In 2030 our world will be a different one. Scientists forecast that this present decade will witness a more pronounced change in the climate than any we have yet seen. Episodes of extreme weather of all kinds will become more common, the rate of biodiversity loss will increase, water resources will decline, harvests will become less secure and an increase in migration flows will inevitably follow. How humans react to global warming in the coming decade will decide whether or not our planet's climate can be returned to a stable state.
Education will have a major role to play in promoting the transformation of society that is required to tackle the issue effectively, giving future generations a fair chance to make the necessary adjustments in their turn. An online series of interdisciplinary lectures given by researchers at LMU and other experts in relevant fields will focus on possible ways of successfully responding to the challenge.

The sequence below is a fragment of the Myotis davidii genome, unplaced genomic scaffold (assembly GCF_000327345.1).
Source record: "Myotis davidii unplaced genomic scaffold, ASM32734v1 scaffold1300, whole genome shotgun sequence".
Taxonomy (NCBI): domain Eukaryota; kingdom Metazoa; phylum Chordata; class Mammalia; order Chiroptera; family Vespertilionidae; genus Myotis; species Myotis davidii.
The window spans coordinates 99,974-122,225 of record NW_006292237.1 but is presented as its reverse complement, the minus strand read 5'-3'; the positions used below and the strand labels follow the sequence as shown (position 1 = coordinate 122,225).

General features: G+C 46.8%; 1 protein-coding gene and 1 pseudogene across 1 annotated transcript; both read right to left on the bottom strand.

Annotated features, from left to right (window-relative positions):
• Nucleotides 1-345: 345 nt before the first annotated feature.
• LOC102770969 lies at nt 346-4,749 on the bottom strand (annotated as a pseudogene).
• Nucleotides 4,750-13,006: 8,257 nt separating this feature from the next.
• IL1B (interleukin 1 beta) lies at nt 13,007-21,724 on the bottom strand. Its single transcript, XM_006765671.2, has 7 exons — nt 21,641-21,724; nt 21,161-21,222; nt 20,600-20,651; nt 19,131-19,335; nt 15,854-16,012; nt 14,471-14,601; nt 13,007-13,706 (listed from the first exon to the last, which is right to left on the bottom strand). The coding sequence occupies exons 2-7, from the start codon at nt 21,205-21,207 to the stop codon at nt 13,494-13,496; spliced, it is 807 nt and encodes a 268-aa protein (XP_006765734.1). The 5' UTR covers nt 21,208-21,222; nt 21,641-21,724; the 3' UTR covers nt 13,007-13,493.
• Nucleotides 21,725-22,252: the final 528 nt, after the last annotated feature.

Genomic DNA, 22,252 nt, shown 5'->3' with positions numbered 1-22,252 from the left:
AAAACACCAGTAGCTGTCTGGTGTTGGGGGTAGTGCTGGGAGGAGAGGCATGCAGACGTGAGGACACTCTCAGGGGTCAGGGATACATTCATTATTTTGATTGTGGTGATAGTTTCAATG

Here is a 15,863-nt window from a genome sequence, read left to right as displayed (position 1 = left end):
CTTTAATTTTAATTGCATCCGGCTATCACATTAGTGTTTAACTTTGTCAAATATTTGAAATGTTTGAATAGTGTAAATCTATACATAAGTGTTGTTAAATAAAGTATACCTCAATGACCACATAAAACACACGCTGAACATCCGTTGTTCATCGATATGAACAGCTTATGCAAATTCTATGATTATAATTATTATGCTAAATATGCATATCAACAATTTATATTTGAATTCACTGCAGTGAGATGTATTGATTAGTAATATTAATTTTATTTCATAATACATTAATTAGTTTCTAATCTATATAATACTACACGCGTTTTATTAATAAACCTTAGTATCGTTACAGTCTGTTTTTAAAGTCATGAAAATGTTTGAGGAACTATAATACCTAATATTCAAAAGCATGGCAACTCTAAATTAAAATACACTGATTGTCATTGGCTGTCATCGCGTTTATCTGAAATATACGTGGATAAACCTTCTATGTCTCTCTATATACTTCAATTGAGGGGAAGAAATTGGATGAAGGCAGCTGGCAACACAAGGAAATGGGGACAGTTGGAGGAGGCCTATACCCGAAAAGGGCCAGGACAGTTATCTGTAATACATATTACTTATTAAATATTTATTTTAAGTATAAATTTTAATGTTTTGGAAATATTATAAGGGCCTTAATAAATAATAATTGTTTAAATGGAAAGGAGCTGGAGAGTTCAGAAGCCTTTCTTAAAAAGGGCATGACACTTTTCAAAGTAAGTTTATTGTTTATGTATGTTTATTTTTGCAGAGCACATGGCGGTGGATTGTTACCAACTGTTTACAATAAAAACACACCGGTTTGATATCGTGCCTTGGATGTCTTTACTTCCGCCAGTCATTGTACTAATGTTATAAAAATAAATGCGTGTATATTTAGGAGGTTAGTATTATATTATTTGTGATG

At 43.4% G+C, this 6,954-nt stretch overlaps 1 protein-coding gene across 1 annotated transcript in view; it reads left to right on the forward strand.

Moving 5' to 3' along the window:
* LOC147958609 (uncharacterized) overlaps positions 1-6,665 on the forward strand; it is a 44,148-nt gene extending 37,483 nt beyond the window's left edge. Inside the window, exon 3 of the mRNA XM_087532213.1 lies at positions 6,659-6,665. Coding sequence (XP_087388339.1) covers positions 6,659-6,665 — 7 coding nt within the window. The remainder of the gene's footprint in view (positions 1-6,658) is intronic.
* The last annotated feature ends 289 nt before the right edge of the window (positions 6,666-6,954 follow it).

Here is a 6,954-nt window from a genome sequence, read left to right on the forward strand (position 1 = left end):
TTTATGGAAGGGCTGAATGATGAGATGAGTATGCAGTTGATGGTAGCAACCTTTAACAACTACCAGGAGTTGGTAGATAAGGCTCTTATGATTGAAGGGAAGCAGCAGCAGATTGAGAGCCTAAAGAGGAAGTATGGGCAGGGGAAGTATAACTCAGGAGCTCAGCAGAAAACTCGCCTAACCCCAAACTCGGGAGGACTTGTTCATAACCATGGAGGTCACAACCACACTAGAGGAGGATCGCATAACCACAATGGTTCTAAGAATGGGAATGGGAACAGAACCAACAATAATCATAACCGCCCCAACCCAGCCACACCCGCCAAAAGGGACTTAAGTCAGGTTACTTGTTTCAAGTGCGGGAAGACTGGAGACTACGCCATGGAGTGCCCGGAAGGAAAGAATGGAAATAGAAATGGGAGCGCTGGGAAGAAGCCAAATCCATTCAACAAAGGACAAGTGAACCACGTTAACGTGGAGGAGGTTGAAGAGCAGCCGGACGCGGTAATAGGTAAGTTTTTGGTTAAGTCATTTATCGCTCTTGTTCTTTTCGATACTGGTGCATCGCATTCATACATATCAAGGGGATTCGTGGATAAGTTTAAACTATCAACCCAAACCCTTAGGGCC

A good grounding in the natural sciences at school prepares students for their role as citizens. In light of the increasing significance and problematic side-effects of social media, how can pupils best be taught to evaluate science-based assertions and assess their reliability?
In his lecture, Dietmar Höttecke, Professor of Physics Education at Hamburg University and a member of the Executive Board of the Society for the Teaching of Chemistry and Physics, will propose a possible solution for this problem, and consider its implications for science education in schools, and for the communication of scientific concepts and practice more generally.
For full details of the lecture series, together with information on how to register for the program, see the corresponding webpage